Secure Smart Card Technology Solutions for Identity Management: Cardholder and IT System Solutions Need Not Only to Protect Information but Also Meet Social Needs for Security, Freedom and Mobility

By Curtis, David | Journal of Banking and Financial Services, February-March 2005 | Go to article overview

Secure Smart Card Technology Solutions for Identity Management: Cardholder and IT System Solutions Need Not Only to Protect Information but Also Meet Social Needs for Security, Freedom and Mobility


Curtis, David, Journal of Banking and Financial Services


In today's fast-paced world we all appreciate greater mobility and the freedom to conduct all sorts of transactions when and where we choose. We can now access mobile banking, send and receive SMS messages, use ATMs for all sorts of high-speed transactions, and access buildings or log in to work from remote locations 24 x 7.

Although technology enables this, it raises issues of identity, not only through the need to ensure that the person operating or conducting the transaction is the person authorised to do so, but also requiring that the system has appropriate and secure audit trails for all operators. This means that there are clear roles for the service provider; secure ID document specialists; and system integrators.

Security issues

New security challenges have been created by the global acceptance of e-commerce, electronic payments and more recently, mobile commerce. These challenges can be grouped under five broad areas for attention by governments, corporate group security and risk managers:

* Citizen ID;

* Physical access control;

* Time and attendance;

* Logical access control; and

* Transaction authentication. Let's look briefly at each of these.

Citizen ID

This can relate to traditional or default photo ID, such as a driver's licence, concession entitlement card for access to some welfare benefit, and for banking customers, the enabler is most frequently the issued debit or credit card.

All of these are currently subject to varying levels of fraud in Australia and it is often higher in other countries for certain card types.

Physical access control

This refers to the requirements for a bank to secure any physical asset against illegal access to buildings or areas as well as to other assets, such as computers.

Increasingly, banks are deploying turnstile type access into buildings or areas, often with RFID tag or contact card devices to control who is 'inside' a particular strategic facility. Over 20 security features can be incorporated into a card; the real value of these is built around the inspection procedures and the discipline in performing those visual inspections. As this is often highly subjective, there is a clear preference for sophisticated electronic tolls, which remove the subjectivity.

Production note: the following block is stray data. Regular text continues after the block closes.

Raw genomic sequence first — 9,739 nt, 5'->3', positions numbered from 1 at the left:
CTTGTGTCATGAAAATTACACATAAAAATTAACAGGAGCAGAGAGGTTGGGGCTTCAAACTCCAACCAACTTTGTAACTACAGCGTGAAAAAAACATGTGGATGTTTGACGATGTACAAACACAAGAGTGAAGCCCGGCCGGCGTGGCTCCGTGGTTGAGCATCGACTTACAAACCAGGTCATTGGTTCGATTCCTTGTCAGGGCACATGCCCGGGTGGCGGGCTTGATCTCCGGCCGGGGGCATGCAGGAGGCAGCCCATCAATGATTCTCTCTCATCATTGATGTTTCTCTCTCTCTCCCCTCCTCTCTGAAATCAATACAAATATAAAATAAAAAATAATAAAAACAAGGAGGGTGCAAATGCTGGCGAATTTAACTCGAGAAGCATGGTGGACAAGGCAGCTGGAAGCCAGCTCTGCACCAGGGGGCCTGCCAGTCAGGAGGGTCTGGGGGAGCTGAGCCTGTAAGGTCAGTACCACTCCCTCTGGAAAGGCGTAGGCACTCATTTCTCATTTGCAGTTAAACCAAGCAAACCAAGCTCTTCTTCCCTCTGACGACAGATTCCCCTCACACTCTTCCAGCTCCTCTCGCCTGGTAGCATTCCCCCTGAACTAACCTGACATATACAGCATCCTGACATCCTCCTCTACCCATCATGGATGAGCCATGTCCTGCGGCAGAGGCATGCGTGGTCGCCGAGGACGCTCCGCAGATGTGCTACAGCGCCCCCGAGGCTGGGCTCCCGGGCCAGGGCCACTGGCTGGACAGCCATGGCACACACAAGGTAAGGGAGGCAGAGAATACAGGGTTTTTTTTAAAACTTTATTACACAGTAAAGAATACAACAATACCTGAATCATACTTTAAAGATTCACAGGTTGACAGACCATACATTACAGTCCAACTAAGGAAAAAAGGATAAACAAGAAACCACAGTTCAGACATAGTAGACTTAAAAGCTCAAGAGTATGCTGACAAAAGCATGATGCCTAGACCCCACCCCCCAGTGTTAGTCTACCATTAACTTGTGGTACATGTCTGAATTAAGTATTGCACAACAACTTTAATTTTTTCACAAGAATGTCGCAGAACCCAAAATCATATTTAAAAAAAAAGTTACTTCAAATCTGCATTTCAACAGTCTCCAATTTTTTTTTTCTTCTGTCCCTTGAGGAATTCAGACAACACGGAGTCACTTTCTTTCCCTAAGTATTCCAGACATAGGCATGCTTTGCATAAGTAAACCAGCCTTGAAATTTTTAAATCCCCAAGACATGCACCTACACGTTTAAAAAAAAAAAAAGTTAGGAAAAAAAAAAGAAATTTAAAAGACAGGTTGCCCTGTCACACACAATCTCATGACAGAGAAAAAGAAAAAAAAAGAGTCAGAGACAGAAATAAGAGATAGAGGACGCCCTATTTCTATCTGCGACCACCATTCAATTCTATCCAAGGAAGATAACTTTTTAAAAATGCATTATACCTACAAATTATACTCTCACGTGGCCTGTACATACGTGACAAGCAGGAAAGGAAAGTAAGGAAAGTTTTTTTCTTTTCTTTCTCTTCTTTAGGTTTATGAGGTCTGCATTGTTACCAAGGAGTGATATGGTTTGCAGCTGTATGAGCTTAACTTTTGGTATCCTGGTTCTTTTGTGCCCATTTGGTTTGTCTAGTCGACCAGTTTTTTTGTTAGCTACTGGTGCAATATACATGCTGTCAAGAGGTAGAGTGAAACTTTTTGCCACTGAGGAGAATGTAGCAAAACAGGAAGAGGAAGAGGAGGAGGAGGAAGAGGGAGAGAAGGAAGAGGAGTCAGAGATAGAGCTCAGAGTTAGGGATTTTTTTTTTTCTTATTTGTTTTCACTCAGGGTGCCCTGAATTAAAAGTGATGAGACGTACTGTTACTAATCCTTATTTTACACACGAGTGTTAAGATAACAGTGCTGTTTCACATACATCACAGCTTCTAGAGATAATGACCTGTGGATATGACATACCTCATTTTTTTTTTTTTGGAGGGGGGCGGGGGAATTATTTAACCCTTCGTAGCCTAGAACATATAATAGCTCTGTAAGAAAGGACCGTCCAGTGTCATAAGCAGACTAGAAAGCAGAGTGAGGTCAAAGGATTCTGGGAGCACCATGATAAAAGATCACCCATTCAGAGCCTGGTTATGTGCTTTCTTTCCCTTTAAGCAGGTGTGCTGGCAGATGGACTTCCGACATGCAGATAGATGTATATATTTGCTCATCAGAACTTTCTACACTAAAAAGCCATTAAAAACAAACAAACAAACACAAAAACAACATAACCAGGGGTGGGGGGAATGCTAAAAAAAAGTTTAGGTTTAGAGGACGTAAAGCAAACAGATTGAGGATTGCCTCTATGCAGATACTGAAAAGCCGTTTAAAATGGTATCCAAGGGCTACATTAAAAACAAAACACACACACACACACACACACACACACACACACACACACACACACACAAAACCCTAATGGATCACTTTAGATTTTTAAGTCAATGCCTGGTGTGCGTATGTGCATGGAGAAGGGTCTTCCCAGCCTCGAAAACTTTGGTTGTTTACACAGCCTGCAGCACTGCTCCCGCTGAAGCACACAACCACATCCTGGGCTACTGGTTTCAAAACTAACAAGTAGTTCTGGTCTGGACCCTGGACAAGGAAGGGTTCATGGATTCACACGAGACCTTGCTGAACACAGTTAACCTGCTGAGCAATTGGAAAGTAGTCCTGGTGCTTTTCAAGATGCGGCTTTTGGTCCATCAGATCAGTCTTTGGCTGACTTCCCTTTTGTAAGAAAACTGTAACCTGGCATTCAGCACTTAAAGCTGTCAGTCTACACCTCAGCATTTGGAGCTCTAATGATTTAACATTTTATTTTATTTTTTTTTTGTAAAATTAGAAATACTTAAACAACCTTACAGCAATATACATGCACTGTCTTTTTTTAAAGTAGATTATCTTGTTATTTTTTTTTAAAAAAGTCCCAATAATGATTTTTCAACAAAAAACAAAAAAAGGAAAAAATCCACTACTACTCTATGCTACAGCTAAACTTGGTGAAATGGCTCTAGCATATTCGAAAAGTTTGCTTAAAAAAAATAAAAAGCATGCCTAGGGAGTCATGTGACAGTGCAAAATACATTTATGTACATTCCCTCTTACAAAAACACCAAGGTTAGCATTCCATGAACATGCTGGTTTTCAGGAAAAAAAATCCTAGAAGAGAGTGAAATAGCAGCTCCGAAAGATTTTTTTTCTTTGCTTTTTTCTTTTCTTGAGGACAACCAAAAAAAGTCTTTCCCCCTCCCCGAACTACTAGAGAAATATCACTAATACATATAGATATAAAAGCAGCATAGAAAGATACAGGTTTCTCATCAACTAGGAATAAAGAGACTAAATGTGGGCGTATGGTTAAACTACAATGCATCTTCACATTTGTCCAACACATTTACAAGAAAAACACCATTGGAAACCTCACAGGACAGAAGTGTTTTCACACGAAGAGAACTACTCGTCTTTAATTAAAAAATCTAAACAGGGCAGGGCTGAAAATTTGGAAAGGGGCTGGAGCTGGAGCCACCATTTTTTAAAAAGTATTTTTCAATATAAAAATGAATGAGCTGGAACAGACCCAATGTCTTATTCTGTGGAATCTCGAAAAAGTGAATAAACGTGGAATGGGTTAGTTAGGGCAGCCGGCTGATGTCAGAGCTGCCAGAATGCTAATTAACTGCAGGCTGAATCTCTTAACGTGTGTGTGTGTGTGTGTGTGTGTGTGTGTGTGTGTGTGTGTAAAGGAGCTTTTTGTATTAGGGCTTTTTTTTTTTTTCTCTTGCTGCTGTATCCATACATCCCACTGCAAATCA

Time and attendance

Organisations have a clear need to confirm the physical presence of a person and the length of time they remain in a designated or authorised area.

Logical access control

Security and risk managers in organisations have to safeguard access to data stored on servers, in PCs, on networks and increasingly in mobile devices such as our Personal Data Application gadgets (PDAs) such as those from iPaQ, Palm, or 02 XDA.

Transaction authentication

This is an important area, as more transactions are being conducted in the virtual world, typified by the growth in web-based applications. While this can be a key driver of growth for business managers, it must be balanced by the associated threats, vulnerabilities and exposures. Solutions are urgently needed to address the need for identification procedures that guarantee the integrity of transactions, and the smart card industry together with IT systems partners have an important role to play in developing and implementing these secure solutions.

We can now assume that security is critical in the implementation of an identity management system, with banking customers expecting secure, web-enabled service delivery with optional value added applications being readily available for downloading.

The security aspects of smart cards and how they help manage IT systems and networks

There are four main security issues that are critical for banks' IT systems:

* The availability of data to the right persons at the right time;

* That there is secure authentication or verification to guarantee that the user wishing to conduct a transaction or access data is legitimate;

* Confidentiality--ensuring that personal information is protected from inappropriate or illegal access and use; and

* That data integrity is preserved intact and remains unchanged by inappropriate or illegal access and use. …

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